Picking the Perfect Lutheran Name
By Vanessa Rasanen
The job of naming someone is quite daunting, isn’t it? Sometimes I think Adam sure had it easy. You know, aside from that whole plunging the entire world and all of creation into sin…
But really, he gave names to all the creatures and to his wife, and I’m guessing he didn’t have quite the same issue we have today where every other name considered is tainted by some person we’ve met, character we hate, or abominable figure in history. He didn’t have to worry about what initials spelled or whether they rhymed with swear words or embarrassing bodily functions.
He just picked a name, and there it was.
Now, though, we’re left bestowing names to our children — and yes, even our pets — while trying to avoid accidentally naming them after some past dictator, spelling a dirty word with their initials, or setting them up for years of torment on the playground or at the office.
Finding inspiration for names can be challenging, but many of us turn to God’s Word and to our church history for help. This can make things decidedly easier… or not.
You really can’t go wrong with the classics from Holy Scripture, can you? Plus, there are so many to choose from.
From the classics like Matthew, John, Isaac, Michael, Thomas, Lydia, Rachel, Rebekah, Hannah — which never go out of style, and no matter how many irritatingly annoying people there are with these names, there are likely tons more who are nice, friendly, semi-decent human beings.
To the up-and-comers like Noah, Josiah, Elijah, Nehemiah, and Esther. (Just search the SSA Rankings.)
For those wanting something a bit different — say, out of the top 500… or even the top 1,000, there’s Deborah, Manasseh, Hezekiah, Zipporah, Dorcas, and so many more.
But if you’ve exhausted all the Biblical names (unlikely), or you simply don’t like them (shhh, don’t tell anyone), we have plenty within our church history to pull from.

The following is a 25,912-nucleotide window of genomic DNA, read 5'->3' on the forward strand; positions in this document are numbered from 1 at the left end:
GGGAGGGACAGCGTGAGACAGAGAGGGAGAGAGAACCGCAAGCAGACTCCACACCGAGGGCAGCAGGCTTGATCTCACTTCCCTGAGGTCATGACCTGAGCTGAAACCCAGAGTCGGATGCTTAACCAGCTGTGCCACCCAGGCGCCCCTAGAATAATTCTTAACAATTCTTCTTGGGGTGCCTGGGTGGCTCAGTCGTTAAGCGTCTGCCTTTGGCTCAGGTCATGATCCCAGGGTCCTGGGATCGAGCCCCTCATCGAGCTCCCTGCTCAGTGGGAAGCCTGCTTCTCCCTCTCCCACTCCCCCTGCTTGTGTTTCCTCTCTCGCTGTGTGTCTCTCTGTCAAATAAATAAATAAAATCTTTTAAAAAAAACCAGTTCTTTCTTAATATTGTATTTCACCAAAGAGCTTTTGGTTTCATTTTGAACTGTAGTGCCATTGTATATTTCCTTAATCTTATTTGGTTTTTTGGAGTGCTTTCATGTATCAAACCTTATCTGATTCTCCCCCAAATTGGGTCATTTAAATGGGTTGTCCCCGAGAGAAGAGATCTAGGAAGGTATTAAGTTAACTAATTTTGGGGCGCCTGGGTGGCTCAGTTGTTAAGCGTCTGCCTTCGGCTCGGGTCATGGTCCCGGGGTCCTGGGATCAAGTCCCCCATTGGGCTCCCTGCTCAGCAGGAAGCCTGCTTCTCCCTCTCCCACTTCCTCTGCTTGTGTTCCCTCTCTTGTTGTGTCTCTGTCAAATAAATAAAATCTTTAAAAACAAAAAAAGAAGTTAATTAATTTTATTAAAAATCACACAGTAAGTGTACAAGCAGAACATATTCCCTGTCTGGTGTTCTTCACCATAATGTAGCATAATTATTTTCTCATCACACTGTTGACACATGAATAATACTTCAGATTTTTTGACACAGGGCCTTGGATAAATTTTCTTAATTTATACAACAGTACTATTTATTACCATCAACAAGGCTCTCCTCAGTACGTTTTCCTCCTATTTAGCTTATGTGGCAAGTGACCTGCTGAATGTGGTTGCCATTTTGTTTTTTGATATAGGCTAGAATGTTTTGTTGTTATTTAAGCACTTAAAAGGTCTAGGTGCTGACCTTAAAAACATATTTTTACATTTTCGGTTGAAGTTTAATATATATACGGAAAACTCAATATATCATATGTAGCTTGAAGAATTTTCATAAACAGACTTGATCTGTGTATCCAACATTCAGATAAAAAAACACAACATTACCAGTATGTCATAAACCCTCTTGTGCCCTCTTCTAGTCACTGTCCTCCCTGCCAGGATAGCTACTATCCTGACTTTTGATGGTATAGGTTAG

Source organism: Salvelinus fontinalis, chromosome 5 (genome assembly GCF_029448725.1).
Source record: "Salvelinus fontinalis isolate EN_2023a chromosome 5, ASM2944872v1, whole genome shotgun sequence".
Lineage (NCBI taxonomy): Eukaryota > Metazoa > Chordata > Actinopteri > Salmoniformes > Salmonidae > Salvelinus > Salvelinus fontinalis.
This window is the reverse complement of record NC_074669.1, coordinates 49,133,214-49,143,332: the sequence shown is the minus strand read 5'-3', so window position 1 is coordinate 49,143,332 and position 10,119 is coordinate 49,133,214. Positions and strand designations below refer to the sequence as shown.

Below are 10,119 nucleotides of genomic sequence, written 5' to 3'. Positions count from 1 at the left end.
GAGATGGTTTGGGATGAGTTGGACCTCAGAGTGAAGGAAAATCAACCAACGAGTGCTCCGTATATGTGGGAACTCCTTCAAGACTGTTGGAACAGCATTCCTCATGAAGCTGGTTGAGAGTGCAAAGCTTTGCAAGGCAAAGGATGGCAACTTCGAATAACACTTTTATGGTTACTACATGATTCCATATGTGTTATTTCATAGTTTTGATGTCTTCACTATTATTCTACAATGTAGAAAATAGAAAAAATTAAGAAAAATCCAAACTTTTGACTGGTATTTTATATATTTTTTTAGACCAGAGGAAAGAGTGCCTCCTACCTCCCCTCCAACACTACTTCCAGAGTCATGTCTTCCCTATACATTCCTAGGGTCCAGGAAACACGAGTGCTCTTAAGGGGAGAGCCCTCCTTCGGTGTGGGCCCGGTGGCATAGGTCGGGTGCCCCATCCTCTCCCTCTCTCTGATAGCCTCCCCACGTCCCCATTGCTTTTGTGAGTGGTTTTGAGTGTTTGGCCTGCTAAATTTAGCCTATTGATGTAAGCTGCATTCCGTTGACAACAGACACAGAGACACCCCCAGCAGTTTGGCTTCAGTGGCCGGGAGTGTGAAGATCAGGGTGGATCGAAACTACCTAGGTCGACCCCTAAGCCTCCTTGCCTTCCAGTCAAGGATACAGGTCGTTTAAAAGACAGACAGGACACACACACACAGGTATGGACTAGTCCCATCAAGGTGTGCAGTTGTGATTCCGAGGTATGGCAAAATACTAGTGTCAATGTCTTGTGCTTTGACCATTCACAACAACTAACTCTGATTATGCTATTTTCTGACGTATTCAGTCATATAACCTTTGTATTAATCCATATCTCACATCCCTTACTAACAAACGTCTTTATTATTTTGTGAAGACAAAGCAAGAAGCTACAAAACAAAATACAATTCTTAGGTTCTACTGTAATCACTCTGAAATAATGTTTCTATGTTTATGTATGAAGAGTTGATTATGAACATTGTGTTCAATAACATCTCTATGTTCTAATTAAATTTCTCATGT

Here you can always go with the trusted and classic Martin or Katie (and her variants — Katharina or Katharine). But these probably won’t turn many heads out on the street nor earn you the “now-there’s-a-hard-core-Lutheran” badge of honor.
For this we might select a Wilhelm (after either Walther or Loehe), or maybe a Perpetua. There’s aways Frederick or Helena. And of course, Lucas or Johannes. Maybe a Robert Barnes. And who could forget Athanasius or Nicholas?
Due around a feast or festival day? Bingo! Instant name. Woohoo!
Don’t think you have to stick with first names, of course. I mean, how else are folks going to know your dog, Johann, is after Gerhard and not Bach? Or which Martin did you name your son after? Luther or Chemnitz?
Okay, so maybe these wouldn’t make great first names for children — but if a celebrity can name their kids Blue or Apple or Banjo, then we Lutherans should be completely fine naming our kid Bugenhagen.
We should probably still try to avoid anything embarrassing like P.M.S. or B.R.A. or K.K.K, but beyond that, let C.F.W. Walther inspire a bit and give your kids (or pets) some fun initial combinations.
Having two middle names probably isn’t a hassle at all when filling out paper work later on. Right? Maybe?
And if you’re going to dole out double middle names anyway, perhaps consider making those a title! I’m sure Frederick the Wise and Gregory the Great weren’t given those titles as legal names — or were they? — but nothing says we can’t do that now.
Have a bonded pair of pooches or kitties? There’s Law and Gospel. Or maybe Donall and Conall — I’m sure Rev. Fiene won’t mind if you borrow those.
Having twin boys? Try Wayne and Louis. Or David and Jonathan. For twin girls you have Mary and Martha. Just maybe avoid Martin and Katie if you’re having one of each — that could be awkward.
Whatever names you choose, though, no one will give you grief or consider you any less a Lutheran for it.
Unless, of course, you go with Osteen.
Then we might.
Rev. Paul T. McCain
I think it is fairly obvious that the “perfect” Lutheran name is: Paul.
Rev. Paul T. McCain
By the way, when I turned thirty, my father finally told he had been kidding me for nearly three decades about almost naming me “Boaz.”
Dad was quite the kidder.